I read (among many others):
Hey everyone (if you're still out there!),
every once in a while, I realize that I should probably post on here sometimes. Really, I should post here on a regular basis and keep up with what other people post. Crazy notion, that.
Uh, so... what's going on in my life? As seems to be typical for me, I get to be really good friends with people shortly before one of us (in this case, me) is graduating. I still have my job and am enjoying it, but I'm not going to working any more shows for the Fort Wayne Civic this year, which makes me sad. At least I'll be able to help with hangs and strikes. I'm currently finishing up my essays for my Brethren Volunteer Services application, and hope to have that in ASAP. Writing about my religious beliefs is way harder than I thought it was going to be. Other than my job and the German Lab I teach, I'm relatively free of commitments on campus, for which I'm grateful. It's relaxing to have that much free time, and I've probably never had any major outside commitments before in my life.
Anyways... I've decided to try and keep a list of the books I finish in 2010. I know I tried this last year and it didn't end well, but I'm also trying to keep my Goodreads updated, so maybe this'll be easier.
So, under the cut! They'll be sorted by month and vaguely in the order in which I finished them. Oh, and I'll put my Goodreads star rankings next to them. I'd be more than happy to answer questions about what I liked/didn't like about particular books.
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I can't think of anything else to write, but maybe I'll come up with something. Ask me questions? That'll give me something to write about.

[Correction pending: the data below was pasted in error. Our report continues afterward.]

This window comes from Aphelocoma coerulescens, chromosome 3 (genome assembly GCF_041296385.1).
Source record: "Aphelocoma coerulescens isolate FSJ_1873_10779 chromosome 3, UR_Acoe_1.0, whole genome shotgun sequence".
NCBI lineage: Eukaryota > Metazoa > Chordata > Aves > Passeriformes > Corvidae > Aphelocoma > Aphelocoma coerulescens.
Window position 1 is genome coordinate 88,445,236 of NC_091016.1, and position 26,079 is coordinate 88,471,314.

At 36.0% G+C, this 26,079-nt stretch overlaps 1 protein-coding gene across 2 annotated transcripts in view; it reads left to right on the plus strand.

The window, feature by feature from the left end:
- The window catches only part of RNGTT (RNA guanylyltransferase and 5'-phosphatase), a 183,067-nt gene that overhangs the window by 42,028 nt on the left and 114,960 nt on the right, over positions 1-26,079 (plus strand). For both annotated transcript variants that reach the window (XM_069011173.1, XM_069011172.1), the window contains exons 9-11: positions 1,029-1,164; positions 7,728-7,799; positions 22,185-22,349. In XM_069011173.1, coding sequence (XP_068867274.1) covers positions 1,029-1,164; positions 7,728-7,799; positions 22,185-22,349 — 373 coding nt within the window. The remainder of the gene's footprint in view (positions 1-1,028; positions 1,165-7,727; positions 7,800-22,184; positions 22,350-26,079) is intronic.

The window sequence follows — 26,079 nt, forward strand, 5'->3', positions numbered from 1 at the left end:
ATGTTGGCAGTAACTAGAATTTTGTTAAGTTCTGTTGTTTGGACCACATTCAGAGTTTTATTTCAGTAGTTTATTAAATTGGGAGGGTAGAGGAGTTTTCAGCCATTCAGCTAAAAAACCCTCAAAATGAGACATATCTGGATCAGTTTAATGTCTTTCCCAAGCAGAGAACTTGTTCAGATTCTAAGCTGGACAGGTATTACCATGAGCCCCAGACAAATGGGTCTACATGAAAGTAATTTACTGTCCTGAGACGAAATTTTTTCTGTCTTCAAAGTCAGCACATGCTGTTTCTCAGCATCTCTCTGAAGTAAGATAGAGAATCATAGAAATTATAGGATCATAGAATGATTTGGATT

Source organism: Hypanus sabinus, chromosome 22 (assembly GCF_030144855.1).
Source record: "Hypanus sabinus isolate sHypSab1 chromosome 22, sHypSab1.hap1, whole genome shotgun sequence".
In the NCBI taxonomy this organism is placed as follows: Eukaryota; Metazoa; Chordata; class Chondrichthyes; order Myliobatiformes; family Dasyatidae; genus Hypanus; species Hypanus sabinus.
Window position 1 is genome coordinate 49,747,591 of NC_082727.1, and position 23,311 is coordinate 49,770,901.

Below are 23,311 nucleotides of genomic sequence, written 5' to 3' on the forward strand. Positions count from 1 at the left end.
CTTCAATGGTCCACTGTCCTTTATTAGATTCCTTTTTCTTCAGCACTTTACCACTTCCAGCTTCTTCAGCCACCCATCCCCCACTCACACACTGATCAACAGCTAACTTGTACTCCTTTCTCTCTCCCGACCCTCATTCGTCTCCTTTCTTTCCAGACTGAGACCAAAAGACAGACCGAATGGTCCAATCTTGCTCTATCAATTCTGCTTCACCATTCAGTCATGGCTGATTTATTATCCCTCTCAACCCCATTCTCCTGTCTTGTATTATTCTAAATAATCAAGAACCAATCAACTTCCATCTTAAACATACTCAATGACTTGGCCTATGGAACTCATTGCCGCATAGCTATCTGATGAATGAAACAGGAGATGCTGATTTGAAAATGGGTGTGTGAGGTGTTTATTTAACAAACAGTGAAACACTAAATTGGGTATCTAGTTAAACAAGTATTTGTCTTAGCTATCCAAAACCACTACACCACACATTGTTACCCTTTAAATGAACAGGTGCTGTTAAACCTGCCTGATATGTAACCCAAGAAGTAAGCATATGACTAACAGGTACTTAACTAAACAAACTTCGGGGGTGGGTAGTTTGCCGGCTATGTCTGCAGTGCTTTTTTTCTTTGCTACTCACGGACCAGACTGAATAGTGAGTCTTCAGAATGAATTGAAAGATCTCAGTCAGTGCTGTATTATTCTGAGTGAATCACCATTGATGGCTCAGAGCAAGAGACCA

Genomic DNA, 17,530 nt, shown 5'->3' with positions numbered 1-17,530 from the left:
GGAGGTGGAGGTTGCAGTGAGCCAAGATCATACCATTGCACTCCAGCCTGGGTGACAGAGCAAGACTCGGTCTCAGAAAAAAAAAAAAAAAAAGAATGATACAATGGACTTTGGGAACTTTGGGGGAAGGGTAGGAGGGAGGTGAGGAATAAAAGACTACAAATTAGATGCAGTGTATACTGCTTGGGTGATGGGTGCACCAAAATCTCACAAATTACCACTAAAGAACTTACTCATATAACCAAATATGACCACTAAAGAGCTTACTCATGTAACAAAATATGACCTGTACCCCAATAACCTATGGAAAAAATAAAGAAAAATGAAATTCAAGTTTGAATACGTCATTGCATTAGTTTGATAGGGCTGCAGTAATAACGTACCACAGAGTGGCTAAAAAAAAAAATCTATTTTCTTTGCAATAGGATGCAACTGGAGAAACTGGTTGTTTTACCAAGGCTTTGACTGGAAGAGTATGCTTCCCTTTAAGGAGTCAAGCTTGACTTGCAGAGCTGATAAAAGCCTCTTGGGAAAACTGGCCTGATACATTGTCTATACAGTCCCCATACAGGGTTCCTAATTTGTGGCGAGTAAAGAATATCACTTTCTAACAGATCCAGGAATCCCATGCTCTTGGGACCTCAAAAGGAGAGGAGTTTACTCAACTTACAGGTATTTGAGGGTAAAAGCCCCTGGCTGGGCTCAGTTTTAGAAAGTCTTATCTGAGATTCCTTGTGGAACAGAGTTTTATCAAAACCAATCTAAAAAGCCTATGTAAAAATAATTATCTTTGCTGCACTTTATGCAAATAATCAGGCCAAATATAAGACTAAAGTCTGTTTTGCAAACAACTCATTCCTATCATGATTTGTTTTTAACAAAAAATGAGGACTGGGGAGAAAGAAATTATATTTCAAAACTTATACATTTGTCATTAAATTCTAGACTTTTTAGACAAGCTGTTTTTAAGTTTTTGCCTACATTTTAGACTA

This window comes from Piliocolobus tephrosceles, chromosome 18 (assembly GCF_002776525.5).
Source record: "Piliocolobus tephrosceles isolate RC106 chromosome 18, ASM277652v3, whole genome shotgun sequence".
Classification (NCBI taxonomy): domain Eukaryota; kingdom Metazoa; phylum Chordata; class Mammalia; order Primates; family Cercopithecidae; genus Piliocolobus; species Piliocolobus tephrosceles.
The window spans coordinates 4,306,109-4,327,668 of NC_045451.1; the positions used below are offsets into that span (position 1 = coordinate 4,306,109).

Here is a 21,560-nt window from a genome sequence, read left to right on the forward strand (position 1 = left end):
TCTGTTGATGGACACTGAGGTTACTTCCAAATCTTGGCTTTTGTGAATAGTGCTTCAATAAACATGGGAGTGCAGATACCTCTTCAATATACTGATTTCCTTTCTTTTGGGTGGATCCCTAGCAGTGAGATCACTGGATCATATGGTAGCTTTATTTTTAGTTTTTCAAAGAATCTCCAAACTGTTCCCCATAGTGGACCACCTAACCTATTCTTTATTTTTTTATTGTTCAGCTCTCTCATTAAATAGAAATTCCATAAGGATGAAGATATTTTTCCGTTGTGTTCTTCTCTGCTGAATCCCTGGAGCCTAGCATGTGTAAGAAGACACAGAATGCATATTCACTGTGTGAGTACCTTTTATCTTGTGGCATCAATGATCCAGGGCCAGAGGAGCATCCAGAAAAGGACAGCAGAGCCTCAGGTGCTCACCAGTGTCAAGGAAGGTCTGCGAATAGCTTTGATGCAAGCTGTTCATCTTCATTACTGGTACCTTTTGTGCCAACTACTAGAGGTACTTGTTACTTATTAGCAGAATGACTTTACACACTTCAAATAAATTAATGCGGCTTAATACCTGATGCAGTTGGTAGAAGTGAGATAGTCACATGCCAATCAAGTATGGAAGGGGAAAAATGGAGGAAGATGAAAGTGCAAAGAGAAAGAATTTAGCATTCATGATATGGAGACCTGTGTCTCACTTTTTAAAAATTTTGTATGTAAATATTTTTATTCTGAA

I'm finishing up my thesis (Jewish identity in 1930s Germany) right now, and there's a story in one of the memoirs I'm using that I keep going back to... seriously, it breaks my heart every time I read it. A little background: Gad Beck, the man who wrote this memoir, was a gay Jew from Berlin, born in 1923. In 1942, his boyfriend (ish) and his family, also Jewish, were taken by the Nazis. He dressed up in his boss' son's HJ uniform and went to the place where they his family was being held in order to get him out.
"They got Manfred. When he saw me, his eyes twitched. I covered up any awkwardness by quickly saying, 'You kept the keys! Now come with me and tell me exactly which key goes to which apartment, so we can get back to work!' My voice was calm, but sharp and clear. One sentence was pounding inside me: Get out of here fast; just get out of here with him fast!
"The SS man had already started turning away. The case was closed for him. 'But you'll bring him right back?' he added. 'What would I want with a Jew?' I answered. In this situation, at that time, a man like that was thinking neither of illegal Jews nor of the 'final solution.' The entire incident was not especially interesting to him. He laughed, and we left.
"I walked out of my old school building [where Manfred and his family were being held] onto the street. The buildings were familiar, the sidewalk, the streetlamps. I was back in my world, with my Manfred next to me. I was filled with a combination of triumph and security as we walked down the street together, past the former Old Age Home, past the entrance to the cemetery, with its couple of trees. Only a few minutes. I beamed at him, held out a twenty mark bill -- quite a bit for those times -- and said quietly, 'Here's some money. Now go to my uncle in Teltow like we discussed and wait for me. I'll come as soon as I can.'